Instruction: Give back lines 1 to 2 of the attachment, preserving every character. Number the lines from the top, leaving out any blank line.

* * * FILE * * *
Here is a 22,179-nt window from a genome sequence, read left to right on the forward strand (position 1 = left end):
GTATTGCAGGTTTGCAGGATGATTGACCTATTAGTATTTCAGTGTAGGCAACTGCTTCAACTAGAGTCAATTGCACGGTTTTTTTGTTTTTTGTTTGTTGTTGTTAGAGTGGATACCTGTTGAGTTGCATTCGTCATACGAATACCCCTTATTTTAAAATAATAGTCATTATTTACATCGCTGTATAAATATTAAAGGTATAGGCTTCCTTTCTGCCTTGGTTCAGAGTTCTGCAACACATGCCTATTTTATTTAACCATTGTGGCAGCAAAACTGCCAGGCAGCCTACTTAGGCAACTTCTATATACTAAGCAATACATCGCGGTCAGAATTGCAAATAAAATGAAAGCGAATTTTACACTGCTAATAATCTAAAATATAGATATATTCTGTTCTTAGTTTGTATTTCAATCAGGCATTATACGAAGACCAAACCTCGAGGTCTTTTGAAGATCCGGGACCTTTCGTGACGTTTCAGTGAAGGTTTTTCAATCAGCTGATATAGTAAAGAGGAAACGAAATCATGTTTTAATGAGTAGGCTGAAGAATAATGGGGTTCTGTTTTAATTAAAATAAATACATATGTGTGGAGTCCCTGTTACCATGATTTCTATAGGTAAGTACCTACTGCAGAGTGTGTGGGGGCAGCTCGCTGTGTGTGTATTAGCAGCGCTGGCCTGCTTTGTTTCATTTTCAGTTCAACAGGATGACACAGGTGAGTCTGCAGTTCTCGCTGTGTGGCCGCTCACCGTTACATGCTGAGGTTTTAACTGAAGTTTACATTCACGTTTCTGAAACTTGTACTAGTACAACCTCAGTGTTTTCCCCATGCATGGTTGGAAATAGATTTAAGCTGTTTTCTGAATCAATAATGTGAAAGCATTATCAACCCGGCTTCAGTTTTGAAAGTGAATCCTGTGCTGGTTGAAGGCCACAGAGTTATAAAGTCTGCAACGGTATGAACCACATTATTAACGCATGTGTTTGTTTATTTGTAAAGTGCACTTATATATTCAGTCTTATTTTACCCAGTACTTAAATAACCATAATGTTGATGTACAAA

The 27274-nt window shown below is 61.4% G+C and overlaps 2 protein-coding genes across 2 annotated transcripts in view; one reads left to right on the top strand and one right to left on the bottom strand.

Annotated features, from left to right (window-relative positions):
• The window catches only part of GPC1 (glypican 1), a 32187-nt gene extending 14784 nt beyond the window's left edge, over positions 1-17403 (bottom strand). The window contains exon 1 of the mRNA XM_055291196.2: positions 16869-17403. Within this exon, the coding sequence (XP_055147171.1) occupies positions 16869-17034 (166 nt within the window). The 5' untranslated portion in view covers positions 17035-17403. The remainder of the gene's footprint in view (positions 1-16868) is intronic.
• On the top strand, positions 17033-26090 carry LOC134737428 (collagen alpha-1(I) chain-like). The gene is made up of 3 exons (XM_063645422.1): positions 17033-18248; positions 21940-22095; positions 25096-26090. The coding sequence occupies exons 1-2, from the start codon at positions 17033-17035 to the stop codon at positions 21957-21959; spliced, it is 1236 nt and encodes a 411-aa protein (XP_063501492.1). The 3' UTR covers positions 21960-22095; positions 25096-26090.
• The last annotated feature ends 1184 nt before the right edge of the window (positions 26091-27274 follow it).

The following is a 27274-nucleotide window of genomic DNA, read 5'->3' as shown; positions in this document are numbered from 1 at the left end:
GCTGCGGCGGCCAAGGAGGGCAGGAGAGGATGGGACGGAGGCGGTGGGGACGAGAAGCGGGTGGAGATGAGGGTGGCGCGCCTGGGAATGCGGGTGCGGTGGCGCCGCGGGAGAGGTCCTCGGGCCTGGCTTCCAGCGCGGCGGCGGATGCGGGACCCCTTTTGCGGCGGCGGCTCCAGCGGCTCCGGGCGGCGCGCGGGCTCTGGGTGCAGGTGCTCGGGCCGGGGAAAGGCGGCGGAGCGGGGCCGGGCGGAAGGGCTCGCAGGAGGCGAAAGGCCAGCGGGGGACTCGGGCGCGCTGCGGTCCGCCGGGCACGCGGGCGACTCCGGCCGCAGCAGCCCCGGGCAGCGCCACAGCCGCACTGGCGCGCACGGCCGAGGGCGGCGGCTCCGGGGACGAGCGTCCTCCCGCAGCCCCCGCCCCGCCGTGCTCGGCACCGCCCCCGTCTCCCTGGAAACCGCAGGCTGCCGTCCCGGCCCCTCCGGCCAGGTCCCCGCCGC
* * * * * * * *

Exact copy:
Here is a 22,179-nt window from a genome sequence, read left to right on the forward strand (position 1 = left end):
GTATTGCAGGTTTGCAGGATGATTGACCTATTAGTATTTCAGTGTAGGCAACTGCTTCAACTAGAGTCAATTGCACGGTTTTTTTGTTTTTTGTTTGTTGTTGTTAGAGTGGATACCTGTTGAGTTGCATTCGTCATACGAATACCCCTTATTTTAAAATAATAGTCATTATTTACATCGCTGTATAAATATTAAAGGTATAGGCTTCCTTTCTGCCTTGGTTCAGAGTTCTGCAACACATGCCTATTTTATTTAACCATTGTGGCAGCAAAACTGCCAGGCAGCCTACTTAGGCAACTTCTATATACTAAGCAATACATCGCGGTCAGAATTGCAAATAAAATGAAAGCGAATTTTACACTGCTAATAATCTAAAATATAGATATATTCTGTTCTTAGTTTGTATTTCAATCAGGCATTATACGAAGACCAAACCTCGAGGTCTTTTGAAGATCCGGGACCTTTCGTGACGTTTCAGTGAAGGTTTTTCAATCAGCTGATATAGTAAAGAGGAAACGAAATCATGTTTTAATGAGTAGGCTGAAGAATAATGGGGTTCTGTTTTAATTAAAATAAATACATATGTGTGGAGTCCCTGTTACCATGATTTCTATAGGTAAGTACCTACTGCAGAGTGTGTGGGGGCAGCTCGCTGTGTGTGTATTAGCAGCGCTGGCCTGCTTTGTTTCATTTTCAGTTCAACAGGATGACACAGGTGAGTCTGCAGTTCTCGCTGTGTGGCCGCTCACCGTTACATGCTGAGGTTTTAACTGAAGTTTACATTCACGTTTCTGAAACTTGTACTAGTACAACCTCAGTGTTTTCCCCATGCATGGTTGGAAATAGATTTAAGCTGTTTTCTGAATCAATAATGTGAAAGCATTATCAACCCGGCTTCAGTTTTGAAAGTGAATCCTGTGCTGGTTGAAGGCCACAGAGTTATAAAGTCTGCAACGGTATGAACCACATTATTAACGCATGTGTTTGTTTATTTGTAAAGTGCACTTATATATTCAGTCTTATTTTACCCAGTACTTAAATAACCATAATGTTGATGTACAAA